Covering the first of Boris Karloff’s three anthologies of dark tales.
Some time in the early 1940s, Boris Karloff was approached by his friend Dr. Edmund Speare, editor for Pocket Books and Knopf, as well as the author of several books of literary criticism and editor of World’s Great Short Stories; Masterpieces of American, English and Continental Literature (World Publishing, 1942). Speare pitched to Karloff the idea of “a collection of bogey stories selected by a professional bogey man” — Karloff. The deal was for Speare to gather the first round of candidate stories, and for Karloff to winnow them down for the final selection, as well as to write the introduction to the anthology. The result was Tales of Terror, released by World Publishing in 1943 with Karloff credited as editor.
Tales of Terror collects fourteen tales, most of them quite well known by aficionados of the genre today, though perhaps they were less well known at the time (Table of Contents here). The collection is still a fine introduction to some classics of the genre for newcomers, but the real delight is Karloff’s introduction. Reading it (I like to imagine Karloff’s deep distinctive voice while doing so), we learn of Karloff’s distinction between terror and horror. To Karloff, horror carries a connotation of revulsion; the gory, the grisly, the Grand Guignol: that’s horror. The basis of terror, on the other hand, is simply fear: “fear of the unknown and the unknowable.” I’ve read elsewhere that Karloff preferred to call his own films “terror films” rather than “horror films” for this same reason.
We also learn in the introduction that Karloff is not a bad writer/essayist himself, and that he greatly admires Joseph Conrad. For this anthology, Karloff included Conrad’s “Amy Foster,” an excellent piece that may not quite fit into the genre reader’s expectations of either terror or horror, but certainly addresses the theme “fear of the unknown,” and is especially relevant today, with the rise of xenophobia and anti-immigration sentiment in so many countries, including the United States. I suspect the inclusion of “Amy Foster” had far more to do with Karloff than Speare, and I’m glad of it.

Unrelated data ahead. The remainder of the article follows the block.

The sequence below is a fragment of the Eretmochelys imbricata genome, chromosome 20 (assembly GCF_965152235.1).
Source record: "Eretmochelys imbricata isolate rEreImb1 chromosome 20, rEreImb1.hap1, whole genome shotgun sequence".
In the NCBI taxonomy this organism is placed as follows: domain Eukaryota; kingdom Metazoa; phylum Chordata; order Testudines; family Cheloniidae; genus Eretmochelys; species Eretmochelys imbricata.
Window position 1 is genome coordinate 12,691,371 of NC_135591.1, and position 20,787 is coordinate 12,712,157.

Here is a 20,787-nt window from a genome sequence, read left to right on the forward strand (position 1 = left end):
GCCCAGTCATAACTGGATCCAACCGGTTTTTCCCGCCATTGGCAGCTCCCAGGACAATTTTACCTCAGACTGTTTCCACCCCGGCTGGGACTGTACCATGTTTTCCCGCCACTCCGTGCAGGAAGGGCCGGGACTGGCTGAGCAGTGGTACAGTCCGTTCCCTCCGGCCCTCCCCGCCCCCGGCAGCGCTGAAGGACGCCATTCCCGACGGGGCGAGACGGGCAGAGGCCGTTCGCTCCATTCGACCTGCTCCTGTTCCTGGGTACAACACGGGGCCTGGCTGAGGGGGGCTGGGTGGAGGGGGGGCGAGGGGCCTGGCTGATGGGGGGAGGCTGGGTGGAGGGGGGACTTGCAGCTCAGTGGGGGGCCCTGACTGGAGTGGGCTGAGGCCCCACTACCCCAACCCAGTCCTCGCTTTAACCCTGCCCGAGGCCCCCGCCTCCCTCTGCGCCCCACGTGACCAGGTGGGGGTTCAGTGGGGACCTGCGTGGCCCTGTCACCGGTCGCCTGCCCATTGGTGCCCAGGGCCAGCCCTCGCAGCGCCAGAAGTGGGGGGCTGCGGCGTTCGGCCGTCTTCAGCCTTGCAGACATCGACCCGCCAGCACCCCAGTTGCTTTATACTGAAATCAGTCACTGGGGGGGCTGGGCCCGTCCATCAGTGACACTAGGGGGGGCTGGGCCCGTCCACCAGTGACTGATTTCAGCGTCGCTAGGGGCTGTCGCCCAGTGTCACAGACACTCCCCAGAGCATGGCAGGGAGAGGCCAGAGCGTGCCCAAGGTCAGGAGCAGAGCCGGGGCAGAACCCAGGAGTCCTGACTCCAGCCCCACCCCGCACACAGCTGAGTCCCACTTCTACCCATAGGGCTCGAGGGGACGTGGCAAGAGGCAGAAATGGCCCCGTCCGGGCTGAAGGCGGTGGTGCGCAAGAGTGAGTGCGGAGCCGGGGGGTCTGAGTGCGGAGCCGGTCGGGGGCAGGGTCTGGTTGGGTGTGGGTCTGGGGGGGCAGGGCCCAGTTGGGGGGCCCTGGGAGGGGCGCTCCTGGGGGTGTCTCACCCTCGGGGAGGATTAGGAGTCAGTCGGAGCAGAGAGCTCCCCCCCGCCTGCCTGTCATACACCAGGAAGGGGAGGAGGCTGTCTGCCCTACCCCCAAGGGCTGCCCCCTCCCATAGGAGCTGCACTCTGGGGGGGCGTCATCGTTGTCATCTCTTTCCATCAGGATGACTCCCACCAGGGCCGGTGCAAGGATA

I had already read most of the selections in Tales of Terror; I picked it up mostly for completeness. However, in addition to discovering “Amy Foster,” I also rediscovered Helen Hull’s “Clay-Shuttered Doors,” a story of love’s survival after death that struck me strongly when I first read it — but I then could never remember who wrote it or what it was called. Now I know! It was also a treat to reread Algernon Blackwood’s “The Willows” and Poe’s “The Tell-Tale Heart,” as I hadn’t read either one in quite a while. Also W.F. Harvey’s “The Beast with Five Fingers.” Harvey isn’t nearly as well known as he ought to be, and if you’ve not read it, you should.
As of this writing I see a fair number of reading copies (and collectibles) of Tales of Terror at Biblio.com; I’m sure there are some at Amazon, as well. I picked up a nice reading copy in good condition at quite a reasonable price. There is also a 2007 reprint from Idea Men Productions that is missing one story: William Faulkner’s “The Hound.” This is probably because of the racial epithet uttered by a few of the characters. Personally, I don’t think the epithet was gratuitous, in that it told you something important about the protagonist, but I can also understand the decision to omit the story. If you go with the 2007 reprint, you can probably find “The Hound” in a Faulkner collection. If you can’t, or choose not to look for it, then I’d suggest substituting “Luck” by Wilbur Daniel Steele. “Luck” has a similar theme to Faulkner’s story, and is set in a somewhat similar locale. In some ways, I find it darker and more satisfying than “The Hound,” without the problematic language.
Most of the stories in Tales of Terror have a supernatural overtone, and I think it’s fair to characterize it as a ghost story anthology. Karloff and Speare’s next project was a bit different, and will be the subject of the next post.